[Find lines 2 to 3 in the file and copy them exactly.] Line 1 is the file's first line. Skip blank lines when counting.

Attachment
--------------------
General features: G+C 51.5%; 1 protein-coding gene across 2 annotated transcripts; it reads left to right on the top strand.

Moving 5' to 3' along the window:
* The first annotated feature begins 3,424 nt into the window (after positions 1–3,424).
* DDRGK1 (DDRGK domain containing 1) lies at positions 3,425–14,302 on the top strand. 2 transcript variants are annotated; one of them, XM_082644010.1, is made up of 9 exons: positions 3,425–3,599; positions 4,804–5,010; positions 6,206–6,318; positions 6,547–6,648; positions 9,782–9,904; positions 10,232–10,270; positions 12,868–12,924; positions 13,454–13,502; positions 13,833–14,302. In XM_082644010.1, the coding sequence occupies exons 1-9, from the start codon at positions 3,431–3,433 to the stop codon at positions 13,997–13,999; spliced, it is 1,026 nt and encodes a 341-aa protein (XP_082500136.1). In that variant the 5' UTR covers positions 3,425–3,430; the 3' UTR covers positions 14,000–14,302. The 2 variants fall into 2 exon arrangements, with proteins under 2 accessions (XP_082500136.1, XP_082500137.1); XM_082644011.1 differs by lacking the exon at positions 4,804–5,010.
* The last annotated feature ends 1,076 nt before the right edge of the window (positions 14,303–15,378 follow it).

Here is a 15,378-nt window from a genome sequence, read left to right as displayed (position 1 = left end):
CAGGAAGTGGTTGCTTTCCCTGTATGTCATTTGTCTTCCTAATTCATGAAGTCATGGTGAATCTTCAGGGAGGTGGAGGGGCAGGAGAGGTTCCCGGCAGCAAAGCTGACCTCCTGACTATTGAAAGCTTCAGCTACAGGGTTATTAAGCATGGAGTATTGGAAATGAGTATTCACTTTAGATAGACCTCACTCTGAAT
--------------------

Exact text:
Moving 5' to 3' along the window:
* The first annotated feature begins 3,424 nt into the window (after positions 1–3,424).